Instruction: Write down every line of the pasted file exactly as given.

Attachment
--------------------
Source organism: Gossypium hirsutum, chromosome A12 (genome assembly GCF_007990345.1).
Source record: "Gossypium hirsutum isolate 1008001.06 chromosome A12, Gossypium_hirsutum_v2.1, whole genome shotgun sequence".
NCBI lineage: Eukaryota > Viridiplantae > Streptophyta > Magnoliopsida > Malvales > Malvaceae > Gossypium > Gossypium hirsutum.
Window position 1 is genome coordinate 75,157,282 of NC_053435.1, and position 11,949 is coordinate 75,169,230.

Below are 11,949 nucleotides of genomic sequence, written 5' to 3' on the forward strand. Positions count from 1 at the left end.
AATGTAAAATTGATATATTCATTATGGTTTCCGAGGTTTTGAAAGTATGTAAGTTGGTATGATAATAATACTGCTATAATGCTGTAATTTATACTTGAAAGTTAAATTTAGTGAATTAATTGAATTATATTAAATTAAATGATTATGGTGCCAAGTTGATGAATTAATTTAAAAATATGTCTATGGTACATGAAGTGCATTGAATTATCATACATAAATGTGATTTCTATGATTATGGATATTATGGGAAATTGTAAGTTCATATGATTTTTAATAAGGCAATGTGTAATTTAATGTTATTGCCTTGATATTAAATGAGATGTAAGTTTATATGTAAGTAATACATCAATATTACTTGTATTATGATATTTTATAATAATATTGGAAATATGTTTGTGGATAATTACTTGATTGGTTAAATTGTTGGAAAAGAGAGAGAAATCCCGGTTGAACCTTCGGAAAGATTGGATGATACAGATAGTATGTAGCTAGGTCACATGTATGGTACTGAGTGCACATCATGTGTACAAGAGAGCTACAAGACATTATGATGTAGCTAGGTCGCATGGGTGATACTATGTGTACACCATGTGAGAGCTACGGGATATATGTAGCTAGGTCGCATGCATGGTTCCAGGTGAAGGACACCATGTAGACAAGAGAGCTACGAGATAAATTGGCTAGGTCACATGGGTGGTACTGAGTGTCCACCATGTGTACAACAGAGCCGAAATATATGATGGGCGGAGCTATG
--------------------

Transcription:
Source organism: Gossypium hirsutum, chromosome A12 (genome assembly GCF_007990345.1).
Source record: "Gossypium hirsutum isolate 1008001.06 chromosome A12, Gossypium_hirsutum_v2.1, whole genome shotgun sequence".
NCBI lineage: Eukaryota > Viridiplantae > Streptophyta > Magnoliopsida > Malvales > Malvaceae > Gossypium > Gossypium hirsutum.
Window position 1 is genome coordinate 75,157,282 of NC_053435.1, and position 11,949 is coordinate 75,169,230.

Below are 11,949 nucleotides of genomic sequence, written 5' to 3' on the forward strand. Positions count from 1 at the left end.
AATGTAAAATTGATATATTCATTATGGTTTCCGAGGTTTTGAAAGTATGTAAGTTGGTATGATAATAATACTGCTATAATGCTGTAATTTATACTTGAAAGTTAAATTTAGTGAATTAATTGAATTATATTAAATTAAATGATTATGGTGCCAAGTTGATGAATTAATTTAAAAATATGTCTATGGTACATGAAGTGCATTGAATTATCATACATAAATGTGATTTCTATGATTATGGATATTATGGGAAATTGTAAGTTCATATGATTTTTAATAAGGCAATGTGTAATTTAATGTTATTGCCTTGATATTAAATGAGATGTAAGTTTATATGTAAGTAATACATCAATATTACTTGTATTATGATATTTTATAATAATATTGGAAATATGTTTGTGGATAATTACTTGATTGGTTAAATTGTTGGAAAAGAGAGAGAAATCCCGGTTGAACCTTCGGAAAGATTGGATGATACAGATAGTATGTAGCTAGGTCACATGTATGGTACTGAGTGCACATCATGTGTACAAGAGAGCTACAAGACATTATGATGTAGCTAGGTCGCATGGGTGATACTATGTGTACACCATGTGAGAGCTACGGGATATATGTAGCTAGGTCGCATGCATGGTTCCAGGTGAAGGACACCATGTAGACAAGAGAGCTACGAGATAAATTGGCTAGGTCACATGGGTGGTACTGAGTGTCCACCATGTGTACAACAGAGCCGAAATATATGATGGGCGGAGCTATG